Their nose: As a perfumery note, frankincense is remarkably versatile, being as naturally suited for the dark heft of an oriental fragrance as for the effervescent sparkle of citrus cologne. The smell of frankincense oil in its pure state is fascinating. At first, it is reminiscent of freshly ground black pepper, with a twist of lemon peel in the background. As the oil dries down, it reveals its dry woody character, which lies halfway between balsamic richness and flinty mineral crispness. Although incense tends to be associated with heavy, dark fragrances, it is actually a common note in fresh citrus and green fragrances. Paired with sparkling, effervescent notes, frankincense can lend a nice lift, like the fizz of champagne bubbles. It contains both cold and warm elements: a citrusy, peppery top note and a dark, balsamic finish. (Bois de Jasmine)
Olibanum is characterised by a balsamic-spicy, slightly lemon, fragrance of incense, with a conifer-like undertone. (Wikipedia)
My nose: This Frankincense opens with a woody note, twigs, lightly camphoraceous, burnished, soothing, slightly lemony, sharp, to me it smells like a celebration. A deeply hidden lemon note reveals itself after 15min as if it couldn’t wait to burst through! It’s warm and meanders about slowly, deliberately, somewhat herbaceous. After 30min it feels a bit more used up, scorched, the lemon aspect is really foremost to my nose, yep, there’s also a pepperiness too like pink pepper — could be a good match, non? Still in top notes territory at 45min and the strip smells parched, pristine, clean, lemony, evocative, ageless, timeless and ancient all at the same time. This note fills me with serenity, peace and calm. It’s also sharp and thin in texture. 1hr on and Frankincense is vibrant, alive and energetic like beams of sunlight piercing the clouds, zesty — zaftig, there’s a lot of action in this note and it seems to now be picking up speed! 2hrs later and now it’s much warmer, more discreet, but there’s an edginess about it; it feels golden and fizzy too, yet still herbaceous. After 3hrs it’s only now beginning to fade, open, cooler, the scent is more muffled, still lemony just below the surface, but definitely receding. This material becomes a lot more translucent after 7hrs, straining a bit more as it trails off all in one piece. It remains light and glistening now. 12hrs later this note is much more bare bones yet still feels like a top note and acts like a top note even in the dry-down. It’s stripped, drier and just as lovely!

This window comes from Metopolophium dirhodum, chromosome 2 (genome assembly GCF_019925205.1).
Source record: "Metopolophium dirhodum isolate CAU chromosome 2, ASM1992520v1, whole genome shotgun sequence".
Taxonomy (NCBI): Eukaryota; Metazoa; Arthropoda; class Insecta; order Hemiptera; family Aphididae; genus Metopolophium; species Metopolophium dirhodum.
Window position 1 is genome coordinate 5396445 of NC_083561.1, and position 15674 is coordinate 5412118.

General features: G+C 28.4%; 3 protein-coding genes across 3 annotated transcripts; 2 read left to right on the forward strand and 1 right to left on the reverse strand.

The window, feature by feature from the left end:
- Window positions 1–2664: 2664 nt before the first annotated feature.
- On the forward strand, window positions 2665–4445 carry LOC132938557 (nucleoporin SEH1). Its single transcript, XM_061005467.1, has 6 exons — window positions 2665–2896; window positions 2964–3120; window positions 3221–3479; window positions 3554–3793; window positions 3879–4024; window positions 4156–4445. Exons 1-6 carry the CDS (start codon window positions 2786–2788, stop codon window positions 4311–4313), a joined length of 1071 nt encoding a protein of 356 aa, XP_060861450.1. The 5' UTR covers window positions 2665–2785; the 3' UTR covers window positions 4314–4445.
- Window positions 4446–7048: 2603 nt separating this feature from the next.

I only made it to a 12 hour evaluation in this session but I plan on updating it with a 12hrs, 48hrs and beyond look at Frankincense, Oman. My computer is getting a tune up leaving me to fend for myself with the iPad, it’s not the perfect answer but it gets the job done. Updates and tweeks to follow. You’ll also note changes I’ve made to the images. I’m not sure if this is the look I’m after but I’m trying things out like a new wardrobe and it’s never really clear what fits I see it in context. Thanks for being patient.
Sweet Basil eo and Beeswax absolute are up next this week.